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say, "that the executive of ANY country, I will not say merely of our
own, should possess, or exercise, even admitting that he does possess
them, such unheard of powers? Our condition is worse than that of the
Mussulmans, who in losing their money usually lose their heads, and are
left in a happy insensibility to their sufferings: but, alas! there
is an end of the much boasted liberty of America! The executive has
swallowed up all the other branches of the government, and the next
thing will be to swallow up us. Our altars, our firesides, and our
persons will shortly be invaded; and I much fear that my next letter
will be received by you long after all correspondence shall be
prohibited, every means of communication cut off, and we ourselves shall
be precluded from writing, by being chained like beasts of burden to the
car of a bloody tyrant." Then followed as pretty a string of epithets
as I remember to have heard from the mouth of the veriest shrew at

I could not but admire the virtue of the "social-stake system," which
kept men so sensibly alive to all their rights, let them live where they
would, or under what form of government, which was so admirably suited
to sustain truth and render us just. In reply I sent back epithet for
epithet, echoed all the groans of my correspondent, and railed as became
a man who was connected with a losing concern.

This closed my correspondence for the present, and I arose wearied with
my labors, and yet greatly rejoicing in their fruits. It was now late,
but excitement prevented sleep; and before retiring for the night I
could not help looking in upon my guests. Captain Poke had gone to a
room in another part of the hotel, but the family of amiable strangers
were fast asleep in the antechamber. They had supped heartily as I was
assured, and were now indulging in a happy but temporary oblivion - to
use an improved expression - of all their wrongs. Satisfied with this
state of things, I now sought my own pillow, or, according to a favorite
phrase of Mr. Noah Poke, I also "turned in."


I dare say my head had been on the pillow fully an hour before sleep
closed my eyes. During this time I had abundant occasion to understand
the activity of what are called the "busy thoughts." Mine were feverish,
glowing, and restless. They wandered over a wild field; one that
included Anna, with her beauty, her mild truth, her womanly softness,
and her womanly cruelty; Captain Poke and his peculiar opinions; the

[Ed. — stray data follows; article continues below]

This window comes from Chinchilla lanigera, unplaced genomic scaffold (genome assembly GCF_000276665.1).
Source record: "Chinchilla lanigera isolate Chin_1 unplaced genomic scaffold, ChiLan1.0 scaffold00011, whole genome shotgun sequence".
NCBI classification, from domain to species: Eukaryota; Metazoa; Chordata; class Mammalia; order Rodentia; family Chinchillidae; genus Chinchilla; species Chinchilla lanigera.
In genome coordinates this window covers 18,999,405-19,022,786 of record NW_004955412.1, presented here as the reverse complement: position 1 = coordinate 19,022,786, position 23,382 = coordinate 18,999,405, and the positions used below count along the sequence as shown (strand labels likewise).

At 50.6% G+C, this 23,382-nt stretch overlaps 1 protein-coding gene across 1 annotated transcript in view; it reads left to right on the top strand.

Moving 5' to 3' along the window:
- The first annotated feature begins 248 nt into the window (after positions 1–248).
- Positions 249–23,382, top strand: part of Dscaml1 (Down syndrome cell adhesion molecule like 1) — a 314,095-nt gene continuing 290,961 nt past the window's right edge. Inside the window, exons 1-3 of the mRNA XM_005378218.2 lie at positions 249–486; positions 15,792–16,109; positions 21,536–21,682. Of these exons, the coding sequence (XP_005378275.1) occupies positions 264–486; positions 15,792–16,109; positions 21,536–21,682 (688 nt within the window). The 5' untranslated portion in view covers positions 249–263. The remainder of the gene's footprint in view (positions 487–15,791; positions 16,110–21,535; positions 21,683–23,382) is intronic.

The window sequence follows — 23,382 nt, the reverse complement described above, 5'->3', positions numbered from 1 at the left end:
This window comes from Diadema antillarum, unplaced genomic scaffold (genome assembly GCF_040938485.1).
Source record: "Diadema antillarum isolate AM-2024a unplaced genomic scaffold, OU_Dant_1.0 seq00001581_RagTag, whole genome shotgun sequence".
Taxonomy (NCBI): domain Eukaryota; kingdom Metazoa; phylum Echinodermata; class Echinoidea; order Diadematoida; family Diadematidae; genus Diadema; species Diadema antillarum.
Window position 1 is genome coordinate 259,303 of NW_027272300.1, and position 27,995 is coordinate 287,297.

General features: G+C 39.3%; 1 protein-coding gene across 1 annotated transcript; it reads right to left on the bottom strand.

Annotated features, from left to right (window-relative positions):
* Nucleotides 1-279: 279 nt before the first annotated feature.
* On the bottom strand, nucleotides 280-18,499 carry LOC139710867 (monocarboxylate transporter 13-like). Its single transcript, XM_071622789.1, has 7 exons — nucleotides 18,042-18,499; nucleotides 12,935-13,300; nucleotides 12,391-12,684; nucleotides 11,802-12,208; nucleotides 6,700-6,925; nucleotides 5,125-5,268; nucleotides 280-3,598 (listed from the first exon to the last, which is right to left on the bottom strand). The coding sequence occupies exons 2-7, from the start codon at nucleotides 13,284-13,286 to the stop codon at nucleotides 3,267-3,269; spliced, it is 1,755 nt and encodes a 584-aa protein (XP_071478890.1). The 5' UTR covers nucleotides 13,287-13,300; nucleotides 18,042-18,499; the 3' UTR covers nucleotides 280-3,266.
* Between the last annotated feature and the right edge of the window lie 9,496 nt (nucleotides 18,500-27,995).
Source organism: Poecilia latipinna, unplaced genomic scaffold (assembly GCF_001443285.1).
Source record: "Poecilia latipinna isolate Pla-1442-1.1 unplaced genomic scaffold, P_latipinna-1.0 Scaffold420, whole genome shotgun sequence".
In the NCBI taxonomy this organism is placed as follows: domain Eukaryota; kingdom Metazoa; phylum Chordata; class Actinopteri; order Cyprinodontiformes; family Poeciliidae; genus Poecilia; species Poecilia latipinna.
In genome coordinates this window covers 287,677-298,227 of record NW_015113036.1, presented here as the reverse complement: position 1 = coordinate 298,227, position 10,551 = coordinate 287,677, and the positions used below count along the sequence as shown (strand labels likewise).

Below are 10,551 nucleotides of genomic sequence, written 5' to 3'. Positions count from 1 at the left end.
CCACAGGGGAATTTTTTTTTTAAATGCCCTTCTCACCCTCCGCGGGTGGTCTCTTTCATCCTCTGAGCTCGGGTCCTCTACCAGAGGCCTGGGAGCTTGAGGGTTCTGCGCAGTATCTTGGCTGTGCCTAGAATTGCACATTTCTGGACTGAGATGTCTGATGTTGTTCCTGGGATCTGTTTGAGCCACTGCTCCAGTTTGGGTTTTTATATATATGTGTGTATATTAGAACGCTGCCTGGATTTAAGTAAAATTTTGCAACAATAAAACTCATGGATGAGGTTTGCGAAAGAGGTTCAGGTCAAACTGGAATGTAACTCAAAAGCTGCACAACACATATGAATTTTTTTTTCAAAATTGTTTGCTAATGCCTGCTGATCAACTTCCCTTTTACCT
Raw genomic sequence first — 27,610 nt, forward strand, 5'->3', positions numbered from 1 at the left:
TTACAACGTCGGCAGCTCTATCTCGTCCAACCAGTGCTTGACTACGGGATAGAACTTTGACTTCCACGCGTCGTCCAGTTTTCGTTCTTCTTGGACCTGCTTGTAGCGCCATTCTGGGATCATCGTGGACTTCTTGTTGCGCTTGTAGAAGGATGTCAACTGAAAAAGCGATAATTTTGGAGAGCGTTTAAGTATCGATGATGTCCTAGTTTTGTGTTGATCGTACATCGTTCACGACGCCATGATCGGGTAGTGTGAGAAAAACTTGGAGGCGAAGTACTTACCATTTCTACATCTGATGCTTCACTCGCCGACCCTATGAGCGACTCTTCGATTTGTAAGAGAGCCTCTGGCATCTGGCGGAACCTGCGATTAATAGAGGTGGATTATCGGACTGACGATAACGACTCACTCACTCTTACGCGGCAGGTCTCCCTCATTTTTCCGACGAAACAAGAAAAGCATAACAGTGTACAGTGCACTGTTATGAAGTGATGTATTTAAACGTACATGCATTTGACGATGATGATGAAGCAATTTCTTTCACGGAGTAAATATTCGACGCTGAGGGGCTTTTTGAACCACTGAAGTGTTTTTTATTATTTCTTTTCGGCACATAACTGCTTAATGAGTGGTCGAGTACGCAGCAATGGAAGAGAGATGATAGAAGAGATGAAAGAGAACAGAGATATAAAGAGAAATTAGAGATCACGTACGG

amiable family of quadrupeds and their wounded sensibilities; the
excellences of the social-stake system; and, in short, most of that
which I had seen and heard during the last four-and-twenty hours. When
sleep did tardily arrive, it overtook me at the very moment that I
had inwardly vowed to forget my heartless mistress, and to devote
the remainder of my life to the promulgation of the doctrine of the
expansive-super-human-generalized-affection-principle, to the utter
exclusion of all narrow and selfish views, and in which I resolved to
associate myself with Mr. Poke, as with one who had seen a great deal of
this earth and its inhabitants, without narrowing down his sympathies in
favor of any one place or person in particular, Stunin'tun and himself
very properly excepted.

It was broad daylight when I awoke on the following morning. My spirits
were calmed by rest, and my nerves had been soothed by the balmy
freshness of the atmosphere. It appeared that my valet had entered and
admitted the morning air, and then had withdrawn as usual to await the
signal of the bell before he presumed to reappear. I lay many minutes
in delicious repose, enjoying the periodical return of life and reason,
bringing with it the pleasures of thought and its ten thousand agreeable
associations. The delightful reverie into which I was insensibly
dropping was, however, ere long arrested by low, murmuring, and, as I
thought, plaintive voices at no great distance from my own bed. Seating
myself erect, I listened intently and with a good deal of surprise; for
it was not easy to imagine whence sounds so unusual for that place and
hour could proceed. The discourse was earnest and even animated; but
it was carried on in so low a tone that it would have been utterly
inaudible but for the deep quiet of the hotel. Occasionally a word
reached my ear, and I was completely at fault in endeavoring to
ascertain even the language. That it was in neither of the five great
European tongues I was certain, for all these I either spoke or read;
and there were particular sounds and inflections that induced me to
think that it savored of the most ancient of the two classics. It is
true that the prosody of these dialects, at the same time that it is
a shibboleth of learning, is a disputed point, the very sounds of the
vowels even being a matter of national convention; the Latin word dux,